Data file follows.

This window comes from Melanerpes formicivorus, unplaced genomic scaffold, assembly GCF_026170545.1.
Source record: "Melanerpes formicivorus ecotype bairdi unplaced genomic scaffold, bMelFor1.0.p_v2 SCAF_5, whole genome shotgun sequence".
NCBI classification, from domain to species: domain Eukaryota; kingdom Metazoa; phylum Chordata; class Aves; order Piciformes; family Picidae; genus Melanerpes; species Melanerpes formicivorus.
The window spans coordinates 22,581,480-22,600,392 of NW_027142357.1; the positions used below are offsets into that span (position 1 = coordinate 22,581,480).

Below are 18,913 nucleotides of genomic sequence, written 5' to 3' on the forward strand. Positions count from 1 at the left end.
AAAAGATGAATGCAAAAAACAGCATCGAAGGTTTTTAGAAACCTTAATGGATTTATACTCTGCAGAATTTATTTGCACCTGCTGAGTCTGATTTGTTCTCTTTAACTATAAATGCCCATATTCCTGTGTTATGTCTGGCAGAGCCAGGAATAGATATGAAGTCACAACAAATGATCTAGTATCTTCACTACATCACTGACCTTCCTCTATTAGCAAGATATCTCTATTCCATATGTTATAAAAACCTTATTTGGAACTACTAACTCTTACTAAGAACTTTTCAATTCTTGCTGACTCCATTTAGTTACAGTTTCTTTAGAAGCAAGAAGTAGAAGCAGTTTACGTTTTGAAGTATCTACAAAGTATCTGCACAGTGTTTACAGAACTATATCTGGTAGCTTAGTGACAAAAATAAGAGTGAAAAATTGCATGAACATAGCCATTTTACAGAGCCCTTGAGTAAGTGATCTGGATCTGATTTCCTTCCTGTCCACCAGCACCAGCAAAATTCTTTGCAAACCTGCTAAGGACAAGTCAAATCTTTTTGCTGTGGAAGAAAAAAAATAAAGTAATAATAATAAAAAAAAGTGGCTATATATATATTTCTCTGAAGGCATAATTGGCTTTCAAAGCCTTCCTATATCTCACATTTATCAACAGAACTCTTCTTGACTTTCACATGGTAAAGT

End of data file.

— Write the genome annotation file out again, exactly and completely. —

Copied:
This window comes from Melanerpes formicivorus, unplaced genomic scaffold, assembly GCF_026170545.1.
Source record: "Melanerpes formicivorus ecotype bairdi unplaced genomic scaffold, bMelFor1.0.p_v2 SCAF_5, whole genome shotgun sequence".
NCBI classification, from domain to species: domain Eukaryota; kingdom Metazoa; phylum Chordata; class Aves; order Piciformes; family Picidae; genus Melanerpes; species Melanerpes formicivorus.
The window spans coordinates 22,581,480-22,600,392 of NW_027142357.1; the positions used below are offsets into that span (position 1 = coordinate 22,581,480).

Below are 18,913 nucleotides of genomic sequence, written 5' to 3' on the forward strand. Positions count from 1 at the left end.
AAAAGATGAATGCAAAAAACAGCATCGAAGGTTTTTAGAAACCTTAATGGATTTATACTCTGCAGAATTTATTTGCACCTGCTGAGTCTGATTTGTTCTCTTTAACTATAAATGCCCATATTCCTGTGTTATGTCTGGCAGAGCCAGGAATAGATATGAAGTCACAACAAATGATCTAGTATCTTCACTACATCACTGACCTTCCTCTATTAGCAAGATATCTCTATTCCATATGTTATAAAAACCTTATTTGGAACTACTAACTCTTACTAAGAACTTTTCAATTCTTGCTGACTCCATTTAGTTACAGTTTCTTTAGAAGCAAGAAGTAGAAGCAGTTTACGTTTTGAAGTATCTACAAAGTATCTGCACAGTGTTTACAGAACTATATCTGGTAGCTTAGTGACAAAAATAAGAGTGAAAAATTGCATGAACATAGCCATTTTACAGAGCCCTTGAGTAAGTGATCTGGATCTGATTTCCTTCCTGTCCACCAGCACCAGCAAAATTCTTTGCAAACCTGCTAAGGACAAGTCAAATCTTTTTGCTGTGGAAGAAAAAAAATAAAGTAATAATAATAAAAAAAAGTGGCTATATATATATTTCTCTGAAGGCATAATTGGCTTTCAAAGCCTTCCTATATCTCACATTTATCAACAGAACTCTTCTTGACTTTCACATGGTAAAGT